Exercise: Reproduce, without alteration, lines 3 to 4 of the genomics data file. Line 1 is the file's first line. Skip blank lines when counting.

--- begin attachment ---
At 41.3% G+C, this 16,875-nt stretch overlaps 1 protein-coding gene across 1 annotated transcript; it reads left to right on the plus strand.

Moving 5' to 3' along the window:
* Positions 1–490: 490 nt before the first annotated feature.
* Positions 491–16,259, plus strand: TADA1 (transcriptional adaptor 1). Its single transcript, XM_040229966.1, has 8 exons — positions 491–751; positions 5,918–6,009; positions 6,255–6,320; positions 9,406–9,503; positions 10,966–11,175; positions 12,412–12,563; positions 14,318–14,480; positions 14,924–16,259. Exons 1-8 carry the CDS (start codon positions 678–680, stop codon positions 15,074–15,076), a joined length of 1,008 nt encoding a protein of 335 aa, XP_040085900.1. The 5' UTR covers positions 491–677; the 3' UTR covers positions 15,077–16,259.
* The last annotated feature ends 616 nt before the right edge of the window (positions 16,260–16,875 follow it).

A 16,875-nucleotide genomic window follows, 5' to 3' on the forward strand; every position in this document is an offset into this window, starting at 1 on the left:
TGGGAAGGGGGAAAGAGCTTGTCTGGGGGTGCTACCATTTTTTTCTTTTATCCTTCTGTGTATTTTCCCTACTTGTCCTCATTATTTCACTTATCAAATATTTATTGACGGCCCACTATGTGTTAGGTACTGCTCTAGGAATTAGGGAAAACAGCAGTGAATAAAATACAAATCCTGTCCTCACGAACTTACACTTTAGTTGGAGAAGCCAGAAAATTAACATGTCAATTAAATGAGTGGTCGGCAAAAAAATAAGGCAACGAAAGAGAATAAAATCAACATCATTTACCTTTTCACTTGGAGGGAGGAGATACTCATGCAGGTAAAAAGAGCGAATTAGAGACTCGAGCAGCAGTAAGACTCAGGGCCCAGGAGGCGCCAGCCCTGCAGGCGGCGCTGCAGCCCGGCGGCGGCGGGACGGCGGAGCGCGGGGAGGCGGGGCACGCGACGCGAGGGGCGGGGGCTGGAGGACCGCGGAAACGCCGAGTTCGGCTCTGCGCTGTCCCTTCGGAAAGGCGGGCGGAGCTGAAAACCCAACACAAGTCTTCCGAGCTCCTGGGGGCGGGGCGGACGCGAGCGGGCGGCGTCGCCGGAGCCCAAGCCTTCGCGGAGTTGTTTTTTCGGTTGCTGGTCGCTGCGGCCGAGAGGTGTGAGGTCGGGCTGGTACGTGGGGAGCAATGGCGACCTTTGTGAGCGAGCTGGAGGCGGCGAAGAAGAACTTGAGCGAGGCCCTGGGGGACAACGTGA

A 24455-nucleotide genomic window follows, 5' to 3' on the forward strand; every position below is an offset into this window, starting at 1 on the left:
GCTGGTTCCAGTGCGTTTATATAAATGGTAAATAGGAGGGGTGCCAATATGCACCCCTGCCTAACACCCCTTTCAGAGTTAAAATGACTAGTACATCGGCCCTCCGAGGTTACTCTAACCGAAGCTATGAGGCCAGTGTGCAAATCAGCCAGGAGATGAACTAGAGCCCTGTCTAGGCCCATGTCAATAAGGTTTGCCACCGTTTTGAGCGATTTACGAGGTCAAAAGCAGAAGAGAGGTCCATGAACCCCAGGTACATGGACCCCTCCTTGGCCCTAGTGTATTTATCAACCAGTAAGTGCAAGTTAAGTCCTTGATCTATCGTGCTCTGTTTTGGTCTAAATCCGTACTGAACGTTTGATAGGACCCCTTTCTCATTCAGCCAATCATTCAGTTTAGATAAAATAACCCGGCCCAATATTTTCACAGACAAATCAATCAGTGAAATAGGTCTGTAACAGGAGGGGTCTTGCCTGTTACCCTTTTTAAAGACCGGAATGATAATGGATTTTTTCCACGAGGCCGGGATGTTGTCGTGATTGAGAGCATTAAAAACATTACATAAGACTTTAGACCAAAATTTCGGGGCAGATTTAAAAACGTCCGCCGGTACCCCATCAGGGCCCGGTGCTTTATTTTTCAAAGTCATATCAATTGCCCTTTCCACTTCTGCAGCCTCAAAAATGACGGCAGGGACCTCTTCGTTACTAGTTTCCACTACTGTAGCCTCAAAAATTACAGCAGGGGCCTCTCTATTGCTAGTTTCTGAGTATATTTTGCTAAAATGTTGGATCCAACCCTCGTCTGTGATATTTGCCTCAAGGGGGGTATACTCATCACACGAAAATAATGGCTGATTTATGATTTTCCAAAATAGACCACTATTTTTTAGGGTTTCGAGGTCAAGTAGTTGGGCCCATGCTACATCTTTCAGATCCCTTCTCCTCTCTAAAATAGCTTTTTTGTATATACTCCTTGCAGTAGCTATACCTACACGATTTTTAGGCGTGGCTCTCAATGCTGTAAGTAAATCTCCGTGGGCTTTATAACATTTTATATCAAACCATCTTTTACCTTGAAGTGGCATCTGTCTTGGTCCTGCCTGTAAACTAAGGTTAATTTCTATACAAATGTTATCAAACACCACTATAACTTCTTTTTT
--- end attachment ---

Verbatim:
* Positions 1–490: 490 nt before the first annotated feature.
* Positions 491–16,259, plus strand: TADA1 (transcriptional adaptor 1). Its single transcript, XM_040229966.1, has 8 exons — positions 491–751; positions 5,918–6,009; positions 6,255–6,320; positions 9,406–9,503; positions 10,966–11,175; positions 12,412–12,563; positions 14,318–14,480; positions 14,924–16,259. Exons 1-8 carry the CDS (start codon positions 678–680, stop codon positions 15,074–15,076), a joined length of 1,008 nt encoding a protein of 335 aa, XP_040085900.1. The 5' UTR covers positions 491–677; the 3' UTR covers positions 15,077–16,259.